Which Debts Should I Pay Off First?

In an ideal world, nobody would carry credit card debt. However, in the real world, debt is very real. Whether debt was caused by reckless spending, an unexpected medical bill or a life event such a job loss or divorce, it is never too late to come out from under the dark cloud of debt.

When struggling with debt, many people become overwhelmed with their bills and do how to start paying them off. One of the first (and most scary steps) is to make a list of all debts, their current balance, interest rate and the minimum monthly payment. No special tools are required for this task: either paper and pencil or an Excel spreadsheet will do the trick, although a spreadsheet makes it easy to update the information in the future. Regardless of your approach, you should create a simple chart like this one:

There are two primary schools of thought on debt payoff and you should pick the one that will help you the most. You should do what works for you personality. With the “debt snowball” approach, you pay off your debts with the smallest balance first. But it is imperative that you’re still making at least the minimum payment on all of your other accounts.  Once you pay off your smallest debt, you can cross that off your list, which visually helps you see the progress you’re making and motivates you to do more. As you move down your list, you add the payment that you would have used with the previous debts to the next one. Hence the name of the “snowball” -- one payment snowballs into another.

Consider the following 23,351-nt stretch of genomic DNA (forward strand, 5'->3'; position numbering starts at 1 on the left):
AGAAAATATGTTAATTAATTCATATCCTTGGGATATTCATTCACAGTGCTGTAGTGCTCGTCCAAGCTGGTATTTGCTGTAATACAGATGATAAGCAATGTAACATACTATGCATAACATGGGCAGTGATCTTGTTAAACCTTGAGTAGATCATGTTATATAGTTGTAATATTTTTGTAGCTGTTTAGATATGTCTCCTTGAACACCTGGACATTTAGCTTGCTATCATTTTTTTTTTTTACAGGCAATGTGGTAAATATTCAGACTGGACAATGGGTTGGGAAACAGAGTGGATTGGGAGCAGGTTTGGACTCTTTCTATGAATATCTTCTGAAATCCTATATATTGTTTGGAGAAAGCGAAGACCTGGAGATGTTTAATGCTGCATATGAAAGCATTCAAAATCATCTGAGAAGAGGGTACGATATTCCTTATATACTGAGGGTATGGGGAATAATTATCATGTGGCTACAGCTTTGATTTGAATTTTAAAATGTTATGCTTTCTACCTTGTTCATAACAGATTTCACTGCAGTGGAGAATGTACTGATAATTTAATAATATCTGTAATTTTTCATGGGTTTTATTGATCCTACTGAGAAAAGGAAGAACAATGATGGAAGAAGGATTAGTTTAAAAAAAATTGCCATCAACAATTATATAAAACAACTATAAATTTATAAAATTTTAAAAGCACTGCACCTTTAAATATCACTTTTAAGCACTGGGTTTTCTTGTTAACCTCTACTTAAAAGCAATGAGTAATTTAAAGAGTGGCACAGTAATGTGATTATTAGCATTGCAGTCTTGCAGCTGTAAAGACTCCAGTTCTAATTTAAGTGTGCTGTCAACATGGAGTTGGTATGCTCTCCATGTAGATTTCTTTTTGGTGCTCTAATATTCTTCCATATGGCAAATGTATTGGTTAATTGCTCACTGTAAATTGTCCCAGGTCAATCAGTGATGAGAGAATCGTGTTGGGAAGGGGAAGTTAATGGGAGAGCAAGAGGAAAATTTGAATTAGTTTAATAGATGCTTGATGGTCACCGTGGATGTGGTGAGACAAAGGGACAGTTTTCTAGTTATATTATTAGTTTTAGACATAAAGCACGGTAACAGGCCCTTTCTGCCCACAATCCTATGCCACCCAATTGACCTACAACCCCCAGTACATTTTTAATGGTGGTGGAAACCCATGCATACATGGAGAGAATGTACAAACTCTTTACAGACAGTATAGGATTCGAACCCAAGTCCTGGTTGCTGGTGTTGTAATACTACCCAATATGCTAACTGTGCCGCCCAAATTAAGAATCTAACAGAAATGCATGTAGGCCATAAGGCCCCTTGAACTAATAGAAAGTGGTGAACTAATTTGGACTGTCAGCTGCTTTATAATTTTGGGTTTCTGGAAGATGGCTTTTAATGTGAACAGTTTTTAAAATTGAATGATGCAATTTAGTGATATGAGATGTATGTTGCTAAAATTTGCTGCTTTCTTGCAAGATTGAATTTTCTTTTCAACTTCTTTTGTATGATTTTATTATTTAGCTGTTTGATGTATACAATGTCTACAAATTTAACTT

The second approach is to “interest rank” your debts by paying off the debt with the highest interest rate first, since that debt is the one costing you the most money. As before, it is imperative that you’re still making at least the minimum payment on all of your other accounts. Once you satisfied the debt you have chosen to pay off first, you can put that monthly payment towards the next bill to speed up paying off your next one.

The interest ranking approach will save you money in the long run. But it also means that you don’t necessarily get “small wins” along the way by paying off smaller debts (unless they also happen to be those with the highest interest rates). If you are really disciplined and committed to paying off your debts, interest ranking is the best approach. If you need some initial wins, start with the snowball approach and then shift over to interest ranking.

Either way, as you get out of debt, you will improve your credit score and financial standing and working toward your financial independence.

Kent Smetters

Kent Smetters is the Boettner Chair Professor at The Wharton School of the University of Pennsylvania, the Interim Faculty Director of the Penn Wharton Public Policy Initiative, and a Faculty Research Fellow at the NBER. He was the former Deputy Assistant Secretary of the U.S. Department of the Treasury, and he subsequently served as a member of the U.S. Congress’ bipartisan Blue Ribbon Advisory Panel on Dynamic Scoring. Kent holds bachelor degrees in Economics and Computer Science from The Ohio State University as well as an MA and PhD in Economics from Harvard University. He previously cofounded a national registered investment advisory firm that built a new technology platform, grew the firm to over 50 advisors and then sold the firm to a large, publicly-traded company. Growing up in a financially poor family, Kent donates his time to “Your Money” to help families work, save and set goals in order to achieve the most in life. Kent is often cited in major news outlets.